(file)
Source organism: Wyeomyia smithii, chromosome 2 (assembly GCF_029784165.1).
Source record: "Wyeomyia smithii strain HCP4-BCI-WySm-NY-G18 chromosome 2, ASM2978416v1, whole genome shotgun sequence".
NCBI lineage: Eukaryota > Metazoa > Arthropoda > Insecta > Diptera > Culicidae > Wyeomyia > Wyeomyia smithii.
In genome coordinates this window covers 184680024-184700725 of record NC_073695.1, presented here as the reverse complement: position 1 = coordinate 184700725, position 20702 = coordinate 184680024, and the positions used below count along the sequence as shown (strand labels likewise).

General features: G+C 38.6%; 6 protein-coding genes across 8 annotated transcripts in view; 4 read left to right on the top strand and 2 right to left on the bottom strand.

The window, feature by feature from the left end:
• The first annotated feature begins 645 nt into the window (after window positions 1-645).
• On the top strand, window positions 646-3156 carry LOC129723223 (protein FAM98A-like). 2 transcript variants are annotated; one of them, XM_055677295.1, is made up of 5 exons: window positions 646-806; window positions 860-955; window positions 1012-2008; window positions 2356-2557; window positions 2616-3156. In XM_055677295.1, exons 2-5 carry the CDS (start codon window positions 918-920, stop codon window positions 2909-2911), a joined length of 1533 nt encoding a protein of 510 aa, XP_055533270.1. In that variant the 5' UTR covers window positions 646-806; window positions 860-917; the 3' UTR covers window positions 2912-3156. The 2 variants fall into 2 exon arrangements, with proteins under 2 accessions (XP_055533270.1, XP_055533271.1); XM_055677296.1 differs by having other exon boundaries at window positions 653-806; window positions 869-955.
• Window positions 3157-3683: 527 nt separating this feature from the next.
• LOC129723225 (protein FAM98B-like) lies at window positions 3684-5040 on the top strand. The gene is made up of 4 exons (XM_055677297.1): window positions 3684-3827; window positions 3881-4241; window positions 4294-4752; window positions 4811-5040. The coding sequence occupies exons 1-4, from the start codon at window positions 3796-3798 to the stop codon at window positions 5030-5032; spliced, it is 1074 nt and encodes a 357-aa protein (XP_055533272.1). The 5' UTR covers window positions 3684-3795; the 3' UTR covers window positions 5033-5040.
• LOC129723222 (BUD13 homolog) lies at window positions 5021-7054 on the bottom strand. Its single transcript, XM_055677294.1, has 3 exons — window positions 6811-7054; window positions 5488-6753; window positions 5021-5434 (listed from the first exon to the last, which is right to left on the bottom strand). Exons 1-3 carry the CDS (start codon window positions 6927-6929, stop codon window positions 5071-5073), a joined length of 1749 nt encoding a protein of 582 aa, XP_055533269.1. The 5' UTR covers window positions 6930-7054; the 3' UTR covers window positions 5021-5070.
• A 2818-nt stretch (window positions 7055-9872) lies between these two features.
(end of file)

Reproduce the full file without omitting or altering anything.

Source organism: Wyeomyia smithii, chromosome 2 (assembly GCF_029784165.1).
Source record: "Wyeomyia smithii strain HCP4-BCI-WySm-NY-G18 chromosome 2, ASM2978416v1, whole genome shotgun sequence".
NCBI lineage: Eukaryota > Metazoa > Arthropoda > Insecta > Diptera > Culicidae > Wyeomyia > Wyeomyia smithii.
In genome coordinates this window covers 184680024-184700725 of record NC_073695.1, presented here as the reverse complement: position 1 = coordinate 184700725, position 20702 = coordinate 184680024, and the positions used below count along the sequence as shown (strand labels likewise).

General features: G+C 38.6%; 6 protein-coding genes across 8 annotated transcripts in view; 4 read left to right on the top strand and 2 right to left on the bottom strand.

The window, feature by feature from the left end:
• The first annotated feature begins 645 nt into the window (after window positions 1-645).
• On the top strand, window positions 646-3156 carry LOC129723223 (protein FAM98A-like). 2 transcript variants are annotated; one of them, XM_055677295.1, is made up of 5 exons: window positions 646-806; window positions 860-955; window positions 1012-2008; window positions 2356-2557; window positions 2616-3156. In XM_055677295.1, exons 2-5 carry the CDS (start codon window positions 918-920, stop codon window positions 2909-2911), a joined length of 1533 nt encoding a protein of 510 aa, XP_055533270.1. In that variant the 5' UTR covers window positions 646-806; window positions 860-917; the 3' UTR covers window positions 2912-3156. The 2 variants fall into 2 exon arrangements, with proteins under 2 accessions (XP_055533270.1, XP_055533271.1); XM_055677296.1 differs by having other exon boundaries at window positions 653-806; window positions 869-955.
• Window positions 3157-3683: 527 nt separating this feature from the next.
• LOC129723225 (protein FAM98B-like) lies at window positions 3684-5040 on the top strand. The gene is made up of 4 exons (XM_055677297.1): window positions 3684-3827; window positions 3881-4241; window positions 4294-4752; window positions 4811-5040. The coding sequence occupies exons 1-4, from the start codon at window positions 3796-3798 to the stop codon at window positions 5030-5032; spliced, it is 1074 nt and encodes a 357-aa protein (XP_055533272.1). The 5' UTR covers window positions 3684-3795; the 3' UTR covers window positions 5033-5040.
• LOC129723222 (BUD13 homolog) lies at window positions 5021-7054 on the bottom strand. Its single transcript, XM_055677294.1, has 3 exons — window positions 6811-7054; window positions 5488-6753; window positions 5021-5434 (listed from the first exon to the last, which is right to left on the bottom strand). Exons 1-3 carry the CDS (start codon window positions 6927-6929, stop codon window positions 5071-5073), a joined length of 1749 nt encoding a protein of 582 aa, XP_055533269.1. The 5' UTR covers window positions 6930-7054; the 3' UTR covers window positions 5021-5070.
• A 2818-nt stretch (window positions 7055-9872) lies between these two features.